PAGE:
STA, 12 August 2020 - A survey about young people during the epidemic has shown that youths perceived distance learning as less effective than in-class education. More than a quarter were concerned about finishing the year. But the biggest problem for them was the lack of social contacts. Nevertheless, most also see positive sides of the situation.
About 72% of the young included in the survey conducted by the Slovenian Youth Council in May and June assessed that remote learning was less efficient than traditional schooling.
More than half of them believe they did not absorb the knowledge well enough and that they did not receive adequate and clear information.
About 20% of the respondents said they did not have all the required equipment for home schooling. More than a third had problems with internet connection, and more than a quarter expressed concern about whether they will be able to finish the year at all.
Six percent of respondents said that they did not have their own access to fresh air such as a balcony, terrace or a garden during lockdown, while 16% reported not having the necessary peace and quiet in their home when needed.
About 17% of the young included in the survey had to move home from their student dorm because of the epidemic.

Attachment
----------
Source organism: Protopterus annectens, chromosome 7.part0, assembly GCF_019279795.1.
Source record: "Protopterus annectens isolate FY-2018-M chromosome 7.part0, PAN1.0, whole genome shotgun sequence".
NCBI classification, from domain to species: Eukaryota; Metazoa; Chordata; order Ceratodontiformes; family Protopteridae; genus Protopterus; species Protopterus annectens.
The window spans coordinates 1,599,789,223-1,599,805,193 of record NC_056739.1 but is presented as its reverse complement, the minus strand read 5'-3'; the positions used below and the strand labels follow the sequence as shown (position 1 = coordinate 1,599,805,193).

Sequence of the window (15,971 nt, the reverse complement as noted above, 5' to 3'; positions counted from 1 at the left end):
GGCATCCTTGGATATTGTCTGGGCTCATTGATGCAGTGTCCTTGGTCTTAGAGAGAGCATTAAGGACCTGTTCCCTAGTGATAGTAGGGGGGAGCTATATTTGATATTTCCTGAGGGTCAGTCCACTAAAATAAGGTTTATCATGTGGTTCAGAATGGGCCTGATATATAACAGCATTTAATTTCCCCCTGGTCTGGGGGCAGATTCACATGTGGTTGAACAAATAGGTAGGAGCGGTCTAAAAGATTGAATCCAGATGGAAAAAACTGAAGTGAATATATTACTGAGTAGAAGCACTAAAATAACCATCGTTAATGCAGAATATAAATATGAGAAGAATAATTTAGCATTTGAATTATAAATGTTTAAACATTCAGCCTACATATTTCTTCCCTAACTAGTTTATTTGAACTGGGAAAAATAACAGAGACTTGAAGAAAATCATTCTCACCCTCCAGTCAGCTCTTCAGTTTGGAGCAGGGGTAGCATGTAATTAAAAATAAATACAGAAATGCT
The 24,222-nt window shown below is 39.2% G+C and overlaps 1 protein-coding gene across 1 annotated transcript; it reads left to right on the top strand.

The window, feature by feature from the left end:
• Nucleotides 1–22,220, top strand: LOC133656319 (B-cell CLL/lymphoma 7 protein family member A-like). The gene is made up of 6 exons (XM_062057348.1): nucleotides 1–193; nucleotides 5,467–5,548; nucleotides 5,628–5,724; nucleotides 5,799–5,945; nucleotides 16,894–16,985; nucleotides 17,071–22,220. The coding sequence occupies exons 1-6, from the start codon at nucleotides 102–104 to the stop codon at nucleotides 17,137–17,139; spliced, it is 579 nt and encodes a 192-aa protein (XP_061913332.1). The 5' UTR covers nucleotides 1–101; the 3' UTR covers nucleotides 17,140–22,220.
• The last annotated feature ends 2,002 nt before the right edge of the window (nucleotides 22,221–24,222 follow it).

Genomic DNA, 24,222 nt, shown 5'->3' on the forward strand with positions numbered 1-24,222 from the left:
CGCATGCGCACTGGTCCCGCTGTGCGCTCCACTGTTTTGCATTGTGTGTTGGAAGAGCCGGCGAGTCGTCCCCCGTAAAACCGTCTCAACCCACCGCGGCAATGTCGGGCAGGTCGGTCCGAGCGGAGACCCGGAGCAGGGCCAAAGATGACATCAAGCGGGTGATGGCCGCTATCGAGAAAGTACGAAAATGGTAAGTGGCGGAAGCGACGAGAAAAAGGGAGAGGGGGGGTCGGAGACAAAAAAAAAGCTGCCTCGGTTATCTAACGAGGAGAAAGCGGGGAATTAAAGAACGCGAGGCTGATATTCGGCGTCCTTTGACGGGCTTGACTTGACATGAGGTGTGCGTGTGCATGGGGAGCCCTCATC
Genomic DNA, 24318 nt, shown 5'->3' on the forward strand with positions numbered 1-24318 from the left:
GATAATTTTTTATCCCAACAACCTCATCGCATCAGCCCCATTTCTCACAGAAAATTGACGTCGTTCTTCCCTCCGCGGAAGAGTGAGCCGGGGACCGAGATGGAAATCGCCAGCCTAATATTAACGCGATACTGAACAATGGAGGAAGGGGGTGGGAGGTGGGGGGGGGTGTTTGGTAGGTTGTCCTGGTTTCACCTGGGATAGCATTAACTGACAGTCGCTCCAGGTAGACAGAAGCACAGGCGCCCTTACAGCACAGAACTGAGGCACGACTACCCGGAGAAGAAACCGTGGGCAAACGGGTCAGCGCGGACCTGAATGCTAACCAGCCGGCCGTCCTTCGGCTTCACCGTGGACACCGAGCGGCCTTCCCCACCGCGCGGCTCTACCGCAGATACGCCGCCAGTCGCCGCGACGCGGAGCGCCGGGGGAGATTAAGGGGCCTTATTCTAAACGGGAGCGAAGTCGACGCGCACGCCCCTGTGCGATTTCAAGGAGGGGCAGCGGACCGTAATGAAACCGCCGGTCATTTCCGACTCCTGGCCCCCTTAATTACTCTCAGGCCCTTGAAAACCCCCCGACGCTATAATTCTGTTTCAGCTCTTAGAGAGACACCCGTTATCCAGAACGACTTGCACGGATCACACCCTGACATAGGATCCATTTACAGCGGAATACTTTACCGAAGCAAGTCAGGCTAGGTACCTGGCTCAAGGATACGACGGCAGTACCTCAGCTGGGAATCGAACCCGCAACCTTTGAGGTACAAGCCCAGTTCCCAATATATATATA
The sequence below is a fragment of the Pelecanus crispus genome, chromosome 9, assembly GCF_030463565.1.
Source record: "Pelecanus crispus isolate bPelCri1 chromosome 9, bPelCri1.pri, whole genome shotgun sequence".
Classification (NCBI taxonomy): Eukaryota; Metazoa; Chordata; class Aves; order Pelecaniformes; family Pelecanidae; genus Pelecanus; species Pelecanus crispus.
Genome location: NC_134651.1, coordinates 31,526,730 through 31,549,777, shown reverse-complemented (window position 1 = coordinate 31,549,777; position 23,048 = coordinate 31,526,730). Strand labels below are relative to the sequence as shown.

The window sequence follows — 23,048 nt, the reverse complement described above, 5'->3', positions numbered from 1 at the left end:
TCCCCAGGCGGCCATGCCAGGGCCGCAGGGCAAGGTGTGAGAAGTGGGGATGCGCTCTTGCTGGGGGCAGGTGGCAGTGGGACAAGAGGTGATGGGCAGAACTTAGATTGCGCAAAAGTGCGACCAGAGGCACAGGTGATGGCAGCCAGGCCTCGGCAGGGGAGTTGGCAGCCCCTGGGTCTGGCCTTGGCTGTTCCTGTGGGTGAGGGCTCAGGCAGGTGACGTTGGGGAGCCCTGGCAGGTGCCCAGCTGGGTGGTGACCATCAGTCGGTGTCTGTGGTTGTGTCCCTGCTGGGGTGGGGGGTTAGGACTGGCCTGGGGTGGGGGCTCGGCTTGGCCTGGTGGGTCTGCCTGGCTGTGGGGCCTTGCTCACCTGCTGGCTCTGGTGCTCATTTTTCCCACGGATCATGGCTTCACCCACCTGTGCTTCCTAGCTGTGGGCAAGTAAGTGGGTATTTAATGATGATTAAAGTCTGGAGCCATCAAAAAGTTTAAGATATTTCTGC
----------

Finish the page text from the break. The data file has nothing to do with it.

As for coping with the absence of public transport, 14% said this had a negative impact on their everyday life because they would need public transport during the epidemic or because they had to help others who would need it. But more than half (53%) said they use public transport regularly but did not needed it during the epidemic.
Almost half of respondents (47%) said their income decreased during the epidemic, and one in four said their income in that period was not enough to cover their basic needs. The Youth Council attributes this drop to a drop in demand for student work.
The feelings of loneliness increased among some young people, with 15% of young women and 7% of young men saying they had nobody to turn to.
About 49% of young women and 36% of young men said they obeyed all rules and recommendations during the epidemic.
As many as 69% of respondents said they missed contacts with other people, especially their friends and relatives.
However, 85% of respondents also detected some positive changes, such as changes to their personal habits, pointing to better hygiene standards and a healthier lifestyle, but also to positive changes related to environment protection, calmer lifestyle, opening hours of shops, more family time, less traffic, changed shopping habits, solidarity, and digitalisation.